Computer Crime Research Center


A hacker story

Date: April 25, 2005
Source: CIO Asia
By: Art Jahnke

... hack, and offer to fix the networks' vulnerabilities for a price. Ivanov says he persuaded three companies that he could help them patch vulnerabilities in their networks. He did this, he says, and they paid him cash, from US$80 to US$4,000. One of those companies, the Seattle-based CTS, also gave Ivanov storage space on its servers. Ivanov says a fourth company promised to pay but did not. That company, he says, later suffered from the destruction of data.

Ivanov was also working on a way to transfer money from one bank to another and had recently cracked the security of an online casino. The hackers were working hard, up to 16 hours a day, he says. But it was paying off. In a six-month period, says Ivanov, they scammed US$150,000. It was a very exciting time, he says. The Internet had delivered to him, in a polluted factory city in the Ural Mountains, the promise of both untold riches and untold challenges. Ivanov wasn't sure which he liked best.

At the same time, he was wrestling with a major personal decision. In June of 2000, he had received an e-mail from a company in Seattle. The company had challenged him to hack into its site. When Ivanov did that, the strangers asked if he would consider relocating to Seattle. The company said it was in the market for "security talent," a deliberately vague phrase that could easily be read to mean "hacker." Ivanov appeared to have the kind of talent they were after.

He knew that in the long run, the Seattle job could be even more rewarding than his eBay "rate the buyer" scam. So in November, with the eBay function not quite ready to go, he said good-bye to his family and boarded a plane for Seattle. Once he was in his seat, he says, he started ordering drinks. He was pleased to be bound for a new life in a new country with a new job for a company with the curious name of Invita Security.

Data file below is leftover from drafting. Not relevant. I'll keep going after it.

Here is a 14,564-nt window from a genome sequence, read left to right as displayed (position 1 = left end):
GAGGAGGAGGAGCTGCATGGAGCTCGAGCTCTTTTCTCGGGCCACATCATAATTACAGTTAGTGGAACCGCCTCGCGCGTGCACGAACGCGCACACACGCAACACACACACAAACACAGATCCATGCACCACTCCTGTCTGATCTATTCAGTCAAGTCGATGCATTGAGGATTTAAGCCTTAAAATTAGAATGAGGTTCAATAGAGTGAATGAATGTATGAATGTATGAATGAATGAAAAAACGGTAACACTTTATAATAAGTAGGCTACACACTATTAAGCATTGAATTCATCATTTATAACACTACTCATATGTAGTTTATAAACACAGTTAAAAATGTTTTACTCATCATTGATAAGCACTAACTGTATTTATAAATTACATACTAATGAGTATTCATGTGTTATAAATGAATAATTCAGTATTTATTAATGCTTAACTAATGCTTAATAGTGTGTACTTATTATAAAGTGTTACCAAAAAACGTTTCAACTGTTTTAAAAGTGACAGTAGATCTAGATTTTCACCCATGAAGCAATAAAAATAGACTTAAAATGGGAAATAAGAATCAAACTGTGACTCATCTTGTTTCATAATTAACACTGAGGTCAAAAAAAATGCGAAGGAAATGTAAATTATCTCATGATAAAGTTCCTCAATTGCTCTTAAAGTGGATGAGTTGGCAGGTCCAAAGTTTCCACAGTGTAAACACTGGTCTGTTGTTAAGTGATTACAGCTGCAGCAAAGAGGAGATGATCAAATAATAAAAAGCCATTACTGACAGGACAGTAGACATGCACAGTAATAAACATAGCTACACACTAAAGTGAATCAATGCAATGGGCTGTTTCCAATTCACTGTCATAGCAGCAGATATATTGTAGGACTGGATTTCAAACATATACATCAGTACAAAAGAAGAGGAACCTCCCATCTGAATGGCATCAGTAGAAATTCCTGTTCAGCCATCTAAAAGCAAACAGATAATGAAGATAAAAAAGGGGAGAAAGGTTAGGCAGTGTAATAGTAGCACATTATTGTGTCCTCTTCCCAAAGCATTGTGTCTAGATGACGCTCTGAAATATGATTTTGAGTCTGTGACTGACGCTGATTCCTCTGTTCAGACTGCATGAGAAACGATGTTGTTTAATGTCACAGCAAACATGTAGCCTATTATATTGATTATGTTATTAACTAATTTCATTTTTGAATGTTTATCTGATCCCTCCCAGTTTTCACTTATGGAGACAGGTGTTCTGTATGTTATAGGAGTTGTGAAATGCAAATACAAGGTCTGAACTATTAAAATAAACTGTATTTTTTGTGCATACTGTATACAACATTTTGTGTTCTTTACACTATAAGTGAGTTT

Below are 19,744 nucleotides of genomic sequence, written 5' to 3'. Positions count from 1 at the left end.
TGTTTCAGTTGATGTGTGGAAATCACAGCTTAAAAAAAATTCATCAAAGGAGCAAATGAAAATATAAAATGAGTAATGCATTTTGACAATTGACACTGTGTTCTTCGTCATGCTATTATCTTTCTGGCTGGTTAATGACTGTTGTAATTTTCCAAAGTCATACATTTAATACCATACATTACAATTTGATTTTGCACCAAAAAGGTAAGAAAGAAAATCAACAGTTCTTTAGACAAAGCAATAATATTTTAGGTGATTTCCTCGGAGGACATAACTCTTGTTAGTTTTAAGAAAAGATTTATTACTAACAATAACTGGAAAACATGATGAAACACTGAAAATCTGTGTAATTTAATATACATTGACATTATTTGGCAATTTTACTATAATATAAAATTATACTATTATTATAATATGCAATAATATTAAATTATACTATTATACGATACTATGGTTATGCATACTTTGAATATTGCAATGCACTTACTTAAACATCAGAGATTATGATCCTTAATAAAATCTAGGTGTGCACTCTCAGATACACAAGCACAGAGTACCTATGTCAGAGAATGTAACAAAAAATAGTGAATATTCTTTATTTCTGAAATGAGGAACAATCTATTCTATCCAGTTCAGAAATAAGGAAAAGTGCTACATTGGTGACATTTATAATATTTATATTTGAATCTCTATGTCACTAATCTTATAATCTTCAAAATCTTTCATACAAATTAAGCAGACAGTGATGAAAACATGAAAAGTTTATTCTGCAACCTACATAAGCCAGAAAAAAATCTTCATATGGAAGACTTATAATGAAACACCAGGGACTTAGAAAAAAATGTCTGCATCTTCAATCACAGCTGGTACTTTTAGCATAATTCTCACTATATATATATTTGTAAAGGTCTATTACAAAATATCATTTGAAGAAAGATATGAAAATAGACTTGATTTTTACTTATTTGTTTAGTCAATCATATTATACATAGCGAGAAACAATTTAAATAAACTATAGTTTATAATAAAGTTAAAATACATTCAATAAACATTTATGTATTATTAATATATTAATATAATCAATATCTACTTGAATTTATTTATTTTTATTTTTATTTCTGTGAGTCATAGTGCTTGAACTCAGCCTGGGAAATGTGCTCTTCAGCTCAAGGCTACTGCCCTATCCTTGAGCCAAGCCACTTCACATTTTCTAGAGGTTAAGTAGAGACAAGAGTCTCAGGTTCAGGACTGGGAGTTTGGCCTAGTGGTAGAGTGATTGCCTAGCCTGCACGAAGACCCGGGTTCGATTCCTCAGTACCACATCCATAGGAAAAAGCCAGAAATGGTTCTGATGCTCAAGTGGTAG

WHEN FBI AGENTS, posing as Invita employees, watched Ivanov and Gorshkov demonstrate their skills, they were learning more than the two Russians knew. The agents had placed a "sniffer" on the computer keyboard, and as the Russians typed the user names and passwords needed to get into the network of, the device recorded the keystrokes. With that knowledge, the FBI was able to download some 2,700MB of data to be used as evidence.

The agents had a very good idea of what they were looking for. The FBI had been contacted by several companies that believed they had been targeted by something called the Expert Group of Protection Against Hackers. The organization, made up of dozens of hackers in several Russian cities, operated the same way Ivanov did, exploiting a vulnerability in Microsoft NT server software to break into the networks of U.S. corporations. At first, the feds believed that Ivanov and Gorshkov were part of the group, and that they might be working with the Russian mob; the government has since backed off those allegations.

The FBI's download, the cornerstone of the government's case against the hackers, did not go unchallenged into the federal courts, or, for that matter, into the annals of U.S.-Russian relations. When the FBI broke into the Russian computers, they did so without two important sanctions: One was the permission or cooperation of Russian authorities; the other was a search warrant, which was not acquired until three weeks after the download. Whether the Justice Department attempted to coordinate the investigation with Russian authorities remains a subject of dispute. Federal agents have testified that they attempted to work with Russian authorities, but that their communications went unanswered. The Russians say there was no such effort and claim the download violated a 1997 agreement among G-8 nations that mandates "investigation and prosecution of international high-tech crimes must be coordinated among all concerned states, regardless of where harm has occurred." Russian authorities have reportedly issued arrest warrants for the agents involved.

Once it entered the federal court system, the case against Vasiliy Gorshkov moved quickly to conclusion. Gorshkov was tried in Washington state, where U.S. District Judge John C. Coughenour was unreceptive to arguments that the FBI overstepped its search and seizure authority. In Coughenour's opinion, the data on computer drives in Chelyabinsk was not protected by the Fourth Amendment. The decision meant that federal agents had the right to break into computers in other national jurisdictions, as long as it was for purposes of law enforcement. It also meant that Gorshkov had little hope of beating the rap. And he didn't.